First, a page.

Systemic issues

Delivering against statutory objectives

1.1     Are AFCA’s processes for the identification and appropriate response to systemic issues arising from complaints effective?

One would expect that FOS/AFCA staff at supervisory and managerial level would be observant and cognisant of patterns in the complainants’ experiences. That is, one would presume that senior staff would be looking for systemic issues to address and to pass on to other players in the regulatory apparatus, not least the organisation’s titular overseer ASIC. Thus might the authorities available themselves of the opportunity, indeed the imperative, to address the problem of malpractice closer to its sources. No – it isn’t happening. And why not? FOS/AFCA’s studied ignorance of bank practices would be interrupted, but that blissful state has to be carefully maintained.

Monetary limits arbitrary, thus discriminatory

Monetary jurisdiction in relation to primary production businesses

 2.     Do the monetary limits on claims that may be made to, and remedies that may be determined by, AFCA in relation to disputes about credit facilities provided to primary production businesses, including agriculture, fisheries and forestry businesses remain adequate?

If AFCA is going to handle small business/farmer complaints, one reform is desirable and overdue. The current financial limits (claims, remedies) on access to AFCA consideration and possible compensation ordered are arbitrary and discriminatory and need to be abolished. Small businesses and farming families have been defrauded by lenders to the tune of many millions. Any mediation scheme with an ounce of nous has to acknowledge the character and magnitude of the crime and make the punishment fit that crime. Open access to aggrieved small business/farmers will expose AFCA to the full character and extent of bank malpractice against Australian entrepreneurs. No doubt AFCA won’t be able to cope with the load without additional staff, but it isn’t coping now. However, the dimensions of the failings of the current scheme will be brought to the foreground.

One wonders why primary production businesses alone are highlighted regarding the significant matter of financial limits. Non-primary small businesses demand equal attention. This discrimination is redolent of the Hayne Royal Commission report, which gave imbalanced attention (even then marginal) to rural over non-rural small/family businesses – a discriminatory treatment evidently politically driven (and by the odd media exposure of desperate farmers driven to suicide).

AFCA merely reproduces FOS’ failings

AFCA was created on a wish and a promise. Amalgamation of various entities was irrelevant to their functionality.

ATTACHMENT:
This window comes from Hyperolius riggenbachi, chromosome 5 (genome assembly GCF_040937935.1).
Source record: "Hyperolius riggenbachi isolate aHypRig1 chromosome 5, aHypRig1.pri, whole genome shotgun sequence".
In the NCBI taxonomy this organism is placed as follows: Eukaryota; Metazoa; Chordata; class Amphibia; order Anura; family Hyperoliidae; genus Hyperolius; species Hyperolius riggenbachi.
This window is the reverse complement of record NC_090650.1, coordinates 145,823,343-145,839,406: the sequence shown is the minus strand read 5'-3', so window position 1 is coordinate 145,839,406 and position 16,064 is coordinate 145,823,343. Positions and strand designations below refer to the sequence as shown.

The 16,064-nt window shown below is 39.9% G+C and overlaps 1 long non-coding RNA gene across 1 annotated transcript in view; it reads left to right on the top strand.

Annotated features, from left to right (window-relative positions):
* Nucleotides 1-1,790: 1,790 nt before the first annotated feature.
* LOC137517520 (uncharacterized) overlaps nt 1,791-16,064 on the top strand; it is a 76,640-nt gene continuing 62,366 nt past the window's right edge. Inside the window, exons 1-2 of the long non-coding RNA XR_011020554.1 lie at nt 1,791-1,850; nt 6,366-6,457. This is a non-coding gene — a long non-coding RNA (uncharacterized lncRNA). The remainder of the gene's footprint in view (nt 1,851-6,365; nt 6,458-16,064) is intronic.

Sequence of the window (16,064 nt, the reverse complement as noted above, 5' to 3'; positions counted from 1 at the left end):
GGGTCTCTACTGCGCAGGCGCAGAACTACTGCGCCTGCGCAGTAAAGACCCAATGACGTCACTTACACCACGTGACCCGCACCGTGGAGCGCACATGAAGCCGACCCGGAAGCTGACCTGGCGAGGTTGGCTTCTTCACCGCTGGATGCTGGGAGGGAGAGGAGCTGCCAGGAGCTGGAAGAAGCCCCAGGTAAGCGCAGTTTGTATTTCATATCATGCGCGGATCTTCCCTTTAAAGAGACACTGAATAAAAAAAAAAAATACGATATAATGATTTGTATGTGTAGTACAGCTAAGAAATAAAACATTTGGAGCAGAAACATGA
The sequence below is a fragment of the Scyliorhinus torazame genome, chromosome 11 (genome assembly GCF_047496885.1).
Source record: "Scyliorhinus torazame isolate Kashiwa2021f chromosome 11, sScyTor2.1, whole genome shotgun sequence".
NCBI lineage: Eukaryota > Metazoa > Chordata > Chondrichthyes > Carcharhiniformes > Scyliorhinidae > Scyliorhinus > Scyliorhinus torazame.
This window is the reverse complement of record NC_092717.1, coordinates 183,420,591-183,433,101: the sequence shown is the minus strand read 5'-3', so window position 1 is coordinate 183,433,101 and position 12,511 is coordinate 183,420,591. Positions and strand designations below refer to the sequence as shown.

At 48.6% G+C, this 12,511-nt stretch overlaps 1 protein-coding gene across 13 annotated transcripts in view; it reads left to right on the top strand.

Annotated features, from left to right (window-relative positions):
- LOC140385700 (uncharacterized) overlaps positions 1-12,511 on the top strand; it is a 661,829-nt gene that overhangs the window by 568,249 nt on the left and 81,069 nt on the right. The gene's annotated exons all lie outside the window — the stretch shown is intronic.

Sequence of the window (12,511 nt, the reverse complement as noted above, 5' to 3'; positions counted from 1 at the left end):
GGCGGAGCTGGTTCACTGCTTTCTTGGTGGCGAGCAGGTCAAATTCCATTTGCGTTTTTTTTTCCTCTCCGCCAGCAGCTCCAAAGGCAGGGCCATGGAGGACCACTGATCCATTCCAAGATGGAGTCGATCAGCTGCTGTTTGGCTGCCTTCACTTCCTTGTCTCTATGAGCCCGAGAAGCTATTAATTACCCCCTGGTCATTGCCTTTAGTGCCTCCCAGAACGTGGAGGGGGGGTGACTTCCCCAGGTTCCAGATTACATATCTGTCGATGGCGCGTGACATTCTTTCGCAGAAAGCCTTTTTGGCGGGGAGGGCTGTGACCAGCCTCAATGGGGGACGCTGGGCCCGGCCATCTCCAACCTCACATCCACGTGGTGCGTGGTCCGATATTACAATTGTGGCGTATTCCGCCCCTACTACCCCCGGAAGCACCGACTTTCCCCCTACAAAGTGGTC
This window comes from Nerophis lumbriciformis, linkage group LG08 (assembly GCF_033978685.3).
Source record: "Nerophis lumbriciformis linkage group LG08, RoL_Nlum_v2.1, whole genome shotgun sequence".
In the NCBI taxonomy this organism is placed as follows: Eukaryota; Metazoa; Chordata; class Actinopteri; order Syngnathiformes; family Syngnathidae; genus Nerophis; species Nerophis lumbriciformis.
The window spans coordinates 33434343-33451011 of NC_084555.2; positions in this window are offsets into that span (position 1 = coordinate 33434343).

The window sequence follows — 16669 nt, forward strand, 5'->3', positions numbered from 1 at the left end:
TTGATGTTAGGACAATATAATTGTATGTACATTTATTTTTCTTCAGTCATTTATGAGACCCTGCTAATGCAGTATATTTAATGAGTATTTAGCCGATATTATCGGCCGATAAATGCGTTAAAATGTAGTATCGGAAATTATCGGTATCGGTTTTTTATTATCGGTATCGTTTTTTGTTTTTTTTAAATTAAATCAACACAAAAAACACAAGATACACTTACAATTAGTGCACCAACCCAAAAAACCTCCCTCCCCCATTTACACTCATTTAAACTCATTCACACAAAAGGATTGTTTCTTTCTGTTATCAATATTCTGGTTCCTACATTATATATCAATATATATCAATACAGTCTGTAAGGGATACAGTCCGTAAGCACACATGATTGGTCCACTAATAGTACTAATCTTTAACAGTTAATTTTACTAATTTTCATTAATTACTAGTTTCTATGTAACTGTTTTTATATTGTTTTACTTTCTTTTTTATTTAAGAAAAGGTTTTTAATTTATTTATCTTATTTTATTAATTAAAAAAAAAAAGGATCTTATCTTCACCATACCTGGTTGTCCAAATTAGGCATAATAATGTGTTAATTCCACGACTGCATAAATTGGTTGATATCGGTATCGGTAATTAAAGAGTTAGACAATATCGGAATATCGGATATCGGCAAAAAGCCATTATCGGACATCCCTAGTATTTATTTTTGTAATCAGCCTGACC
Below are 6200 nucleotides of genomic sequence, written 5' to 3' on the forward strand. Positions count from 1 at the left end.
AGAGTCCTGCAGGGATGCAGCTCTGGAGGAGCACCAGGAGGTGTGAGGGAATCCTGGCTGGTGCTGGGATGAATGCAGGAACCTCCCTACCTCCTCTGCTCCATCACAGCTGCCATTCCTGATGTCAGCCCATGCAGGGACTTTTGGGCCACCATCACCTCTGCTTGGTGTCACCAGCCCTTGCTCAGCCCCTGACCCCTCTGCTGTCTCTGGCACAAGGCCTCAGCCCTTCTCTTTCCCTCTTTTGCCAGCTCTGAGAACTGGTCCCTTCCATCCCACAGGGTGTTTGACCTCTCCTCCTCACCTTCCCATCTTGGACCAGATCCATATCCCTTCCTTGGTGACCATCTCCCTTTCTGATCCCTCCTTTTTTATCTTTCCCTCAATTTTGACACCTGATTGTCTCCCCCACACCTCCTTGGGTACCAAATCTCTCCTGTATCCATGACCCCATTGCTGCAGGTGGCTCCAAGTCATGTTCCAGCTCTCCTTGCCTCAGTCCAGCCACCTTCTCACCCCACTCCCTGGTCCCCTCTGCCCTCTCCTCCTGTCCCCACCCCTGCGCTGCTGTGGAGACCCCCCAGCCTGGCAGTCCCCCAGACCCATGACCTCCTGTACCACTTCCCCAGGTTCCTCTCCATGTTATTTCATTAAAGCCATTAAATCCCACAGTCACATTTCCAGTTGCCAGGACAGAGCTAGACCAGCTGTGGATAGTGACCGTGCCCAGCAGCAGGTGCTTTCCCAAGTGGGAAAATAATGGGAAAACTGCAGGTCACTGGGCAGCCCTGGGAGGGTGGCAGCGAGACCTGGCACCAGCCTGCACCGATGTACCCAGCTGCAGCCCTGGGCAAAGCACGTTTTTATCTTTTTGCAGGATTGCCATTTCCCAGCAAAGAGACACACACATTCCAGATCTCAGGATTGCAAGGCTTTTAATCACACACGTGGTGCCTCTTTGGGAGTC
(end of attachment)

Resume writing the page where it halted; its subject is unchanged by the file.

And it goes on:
What the progenitors of AFCA didn’t do, remarkably, was to confront the deep failings of AFCA’s predominant predecessor FOS. FOS was a disaster for bank victims (myriad Members of Parliament would have heard from their constituents on this matter); AFCA has merely replicated this parlous scenario.

Representative is the situation of FOS lead ombudsman ex-CBA employee Philip Field. Field was deemed by some complainants to FOS that, in handling their case, it appeared to them that Field was too close to the bank regarding the character of the dispute – severely prejudicing their case and even to the point of having it rejected. Field achieved rare public recognition at a Hayne Royal Commission hearing in May 2018 where he admitted that FOS had got it wrong with the Low family loan in the face of belligerent lender Suncorp. Was the Low family ‘mistake’ representative?

CBA farmer victim Craig Caulfield has made his concern public regarding Field in his submission (#141) to the ‘Resolution of disputes with financial service providers within the justice system’ conducted by the Senate Legal and Constitutional Affairs Committee in early 2019. (This post-Royal Commission inquiry, short, opportunistic and of no long-term significance, had the singular merit of bringing together submissions from a significant number of outspoken bank victims outlining their plight and their beef with the failed regulatory system, as well as a succinct pithy submission, #53, from yours truly.)

Field was also involved in trying to damp down a NAB victim known to me who the NAB claimed had signed a guarantee (and thus liable) for a dodgy loan gone bad. Said guarantee simply did not exist. The NAB couldn’t produce the guarantee document (of course) but claimed that the contracted Iron Mountain records management company had lost it! Sure, pull the other one. Like so many bank victim stories, a lay down misère for the victim, but FOS couldn’t see it. Field was belatedly let go, but AFCA failed to consider the implications of Field’s role at FOS with respect to the nature of appointments, of training and of acculturation within FOS/AFCAs walls.